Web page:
Australian performance-maker Sarah Neville and family were in residence at foam for 3 weeks in October 2013, firstly at Castello Parenzana near the legendary town of Motovun in Istria, then at the Future Fabulators kick-off in Linz, to end amidst the urban landscape of Brussels. In company with her five-month old daughter Florence and together with Maja Kuzmanovic and Nik Gaffney, Sarah is investigating ancient and contemporary myths formed from making meaning of natural disaster. Sarah’s husband Matthew and four-year old daughter Miranda are contributing to the project remotely from home in the Adelaide Hills in Australia. Miranda is sharing her understanding of the natural world through creative storytelling and painting and Matthew is participating by responding to the concepts emerging at Castello Parenzana through an exploration of sound.
Brittish-Chinese speculative designer Lisa Ma had a Microresidency at FoAM in Brussels for one week in April 2014. During her residency, she developed a 'bioluddite charter', in order to surmise what an 'umbrella movement' for critical biotechnology might look like. She also worked on a speculative scenario of bioluddites in waiting rooms, looked back into the history of Luddism, correlated bioluddism with food futures and collected a range of bioluddite's conundrums.
“Being a ‘luddite’ is more than the derogatory term for people that refuse to use twitter or a smartphone. Luddites changed history by initiating critiques of technology beyond the mechanics and into the way that technology affects everyday people in the industrial era. Luddites prototyped activism through violence in a time of military powers. Are they relevant today? Might Bio-luddites prototype a new form of activism to critically use biotechnology? Can bioluddite activism be sustained within the service culture? Might these activities become socialized?” -Lisa Ma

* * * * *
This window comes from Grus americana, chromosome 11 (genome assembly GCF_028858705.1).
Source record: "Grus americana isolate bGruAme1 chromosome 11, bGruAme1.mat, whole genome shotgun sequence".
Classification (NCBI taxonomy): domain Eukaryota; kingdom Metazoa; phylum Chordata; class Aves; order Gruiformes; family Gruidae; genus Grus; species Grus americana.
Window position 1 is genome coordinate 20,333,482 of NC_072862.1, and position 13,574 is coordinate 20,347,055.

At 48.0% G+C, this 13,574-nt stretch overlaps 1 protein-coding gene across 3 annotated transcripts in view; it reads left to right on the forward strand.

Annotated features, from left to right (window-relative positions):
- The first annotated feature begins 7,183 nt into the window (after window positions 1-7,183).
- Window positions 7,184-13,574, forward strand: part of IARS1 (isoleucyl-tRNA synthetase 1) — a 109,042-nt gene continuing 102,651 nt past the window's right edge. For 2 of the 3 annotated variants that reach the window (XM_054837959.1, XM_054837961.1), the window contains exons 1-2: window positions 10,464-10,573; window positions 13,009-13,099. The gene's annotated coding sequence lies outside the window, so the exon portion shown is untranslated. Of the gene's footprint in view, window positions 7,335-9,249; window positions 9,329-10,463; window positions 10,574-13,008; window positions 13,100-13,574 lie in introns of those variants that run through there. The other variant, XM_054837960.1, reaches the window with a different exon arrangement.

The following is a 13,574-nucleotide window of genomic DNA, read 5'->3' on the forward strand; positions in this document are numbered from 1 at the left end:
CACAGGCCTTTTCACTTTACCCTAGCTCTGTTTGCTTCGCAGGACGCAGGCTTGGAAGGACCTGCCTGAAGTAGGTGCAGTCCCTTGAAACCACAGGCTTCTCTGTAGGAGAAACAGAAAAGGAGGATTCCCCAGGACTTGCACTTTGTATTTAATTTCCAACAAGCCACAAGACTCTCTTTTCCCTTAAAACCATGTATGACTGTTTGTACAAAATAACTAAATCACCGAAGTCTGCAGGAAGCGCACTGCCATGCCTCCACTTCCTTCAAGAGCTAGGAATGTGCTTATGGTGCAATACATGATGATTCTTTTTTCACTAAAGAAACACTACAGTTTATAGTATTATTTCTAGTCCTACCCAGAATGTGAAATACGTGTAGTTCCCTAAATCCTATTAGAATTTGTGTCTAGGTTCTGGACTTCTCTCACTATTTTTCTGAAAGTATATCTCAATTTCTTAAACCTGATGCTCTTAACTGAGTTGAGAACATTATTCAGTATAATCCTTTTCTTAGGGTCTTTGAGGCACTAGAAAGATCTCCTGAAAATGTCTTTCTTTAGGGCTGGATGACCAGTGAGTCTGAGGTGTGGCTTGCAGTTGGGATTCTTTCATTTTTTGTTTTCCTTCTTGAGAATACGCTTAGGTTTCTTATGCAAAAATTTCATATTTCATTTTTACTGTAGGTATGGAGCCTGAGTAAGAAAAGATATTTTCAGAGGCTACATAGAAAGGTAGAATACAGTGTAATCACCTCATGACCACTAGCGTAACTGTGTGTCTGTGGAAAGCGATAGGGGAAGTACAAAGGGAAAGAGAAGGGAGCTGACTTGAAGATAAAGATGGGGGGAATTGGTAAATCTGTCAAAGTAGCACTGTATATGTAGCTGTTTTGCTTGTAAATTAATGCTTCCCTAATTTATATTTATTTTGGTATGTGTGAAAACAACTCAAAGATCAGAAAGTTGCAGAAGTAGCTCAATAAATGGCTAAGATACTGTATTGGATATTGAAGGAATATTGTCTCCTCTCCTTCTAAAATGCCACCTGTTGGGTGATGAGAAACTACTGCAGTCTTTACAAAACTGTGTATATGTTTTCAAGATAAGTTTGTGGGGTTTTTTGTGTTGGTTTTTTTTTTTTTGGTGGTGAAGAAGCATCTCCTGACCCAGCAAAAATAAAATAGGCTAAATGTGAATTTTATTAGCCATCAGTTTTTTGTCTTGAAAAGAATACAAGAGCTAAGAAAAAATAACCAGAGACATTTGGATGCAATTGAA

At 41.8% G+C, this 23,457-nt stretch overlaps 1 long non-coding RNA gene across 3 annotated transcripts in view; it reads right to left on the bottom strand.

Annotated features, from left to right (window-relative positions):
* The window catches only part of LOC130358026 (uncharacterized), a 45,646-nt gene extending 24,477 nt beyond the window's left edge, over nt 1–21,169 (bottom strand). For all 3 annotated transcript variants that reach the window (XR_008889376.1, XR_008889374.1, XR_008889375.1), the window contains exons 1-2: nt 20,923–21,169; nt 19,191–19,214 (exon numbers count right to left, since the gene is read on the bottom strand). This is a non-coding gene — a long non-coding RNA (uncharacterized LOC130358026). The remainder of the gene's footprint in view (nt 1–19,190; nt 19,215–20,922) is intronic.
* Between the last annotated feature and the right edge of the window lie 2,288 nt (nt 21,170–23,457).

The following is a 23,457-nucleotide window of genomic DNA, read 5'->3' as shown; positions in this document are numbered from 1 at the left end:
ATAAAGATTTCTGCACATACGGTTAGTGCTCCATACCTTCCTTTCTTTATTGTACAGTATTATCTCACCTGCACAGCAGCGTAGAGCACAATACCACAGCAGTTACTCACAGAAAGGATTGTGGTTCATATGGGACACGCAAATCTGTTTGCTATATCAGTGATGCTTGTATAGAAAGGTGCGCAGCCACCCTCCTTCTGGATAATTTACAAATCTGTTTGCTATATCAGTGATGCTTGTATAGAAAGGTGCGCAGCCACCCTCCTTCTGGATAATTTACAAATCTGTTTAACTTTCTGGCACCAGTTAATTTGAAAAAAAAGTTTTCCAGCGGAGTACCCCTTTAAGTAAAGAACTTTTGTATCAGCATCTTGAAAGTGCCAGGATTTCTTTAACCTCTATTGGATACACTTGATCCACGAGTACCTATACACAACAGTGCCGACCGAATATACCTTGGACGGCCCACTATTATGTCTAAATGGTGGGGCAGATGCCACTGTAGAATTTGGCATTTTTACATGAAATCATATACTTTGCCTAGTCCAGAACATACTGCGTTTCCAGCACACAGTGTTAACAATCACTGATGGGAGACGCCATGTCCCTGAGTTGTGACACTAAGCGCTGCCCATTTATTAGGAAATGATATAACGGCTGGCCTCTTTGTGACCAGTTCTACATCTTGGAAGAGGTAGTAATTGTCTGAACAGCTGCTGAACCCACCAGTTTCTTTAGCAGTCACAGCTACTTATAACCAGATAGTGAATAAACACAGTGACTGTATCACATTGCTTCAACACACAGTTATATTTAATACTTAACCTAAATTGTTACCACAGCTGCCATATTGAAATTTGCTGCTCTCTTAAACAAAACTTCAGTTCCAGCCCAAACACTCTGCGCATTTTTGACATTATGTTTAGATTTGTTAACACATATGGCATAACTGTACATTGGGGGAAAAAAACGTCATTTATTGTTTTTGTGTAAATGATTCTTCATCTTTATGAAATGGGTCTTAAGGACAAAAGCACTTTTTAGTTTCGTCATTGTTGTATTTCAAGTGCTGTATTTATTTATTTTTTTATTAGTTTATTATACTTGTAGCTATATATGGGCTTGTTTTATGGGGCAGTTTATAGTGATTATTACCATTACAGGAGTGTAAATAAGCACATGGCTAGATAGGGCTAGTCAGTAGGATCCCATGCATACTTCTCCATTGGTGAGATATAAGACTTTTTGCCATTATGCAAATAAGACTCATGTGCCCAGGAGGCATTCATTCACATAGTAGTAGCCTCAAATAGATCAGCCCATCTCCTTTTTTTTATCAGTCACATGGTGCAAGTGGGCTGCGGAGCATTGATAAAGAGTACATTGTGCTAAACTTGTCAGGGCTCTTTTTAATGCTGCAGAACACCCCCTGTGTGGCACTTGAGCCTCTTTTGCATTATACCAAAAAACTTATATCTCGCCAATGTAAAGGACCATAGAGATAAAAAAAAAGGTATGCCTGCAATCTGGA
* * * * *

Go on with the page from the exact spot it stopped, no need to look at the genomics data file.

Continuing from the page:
Futurist Scott Smith, aka Changeist had a short residency at FoAM in May 2014, in preparation for the Data Ecologies symposium and book sprint. He introduced his Design Fiction card deck, that was used in FoAM's futures card games workshop and talked about his approach to Mundane Futures to be included in the Futurist Fieldguide.
Bringing news from the Nordic LARP gathering in Estonia, Stuart Candy had his microresidency at FoAM, donating his The Thing From The Future cards for the futures card games workshop, discussing the inclusion of What's in the box? technique at the Strategic Foresight course on Guerilla Futures at the OCAD University.
Aside from participating in the Laurisilva Futures workshop, Narrative Strategies symposium and the Extrapolation Factory workshop, media artist Alex Davies was a resident at Time's Up in Austria and FoAM in Belgium, exploring possible connections between physical narratives, pre-enactments and UrbEx expeditions.
Stacey Moran, Adam Nocek and their daughters Ivy and Fiona have a family residency at FoAM reflecting on speculative culture and its relationship to Japanese animism and European scientific pantheism. Living at FoAM for nearly two weeks in June 2015, Stacey, Adam, Fiona and Ivy will explore Japanese animism. Adam and Stacey are parents, scholars, theorists, teachers, and writers whose interdisciplinary work focuses on finding connections between art and science. Taking the lead from Isabelle Stengers’ claim that words like “animism,” “magic,” and “belief” have been compromised by the rationalistic split between fact and fiction, their time at foam will be spent looking for ways to reclaim animism for the technological world. Specifically, they will look to Japanese forms of animism as they apply to Adam’s work in media, film, and technoscience, and Stacey’s work in feminine poetics of storytelling and myth-building.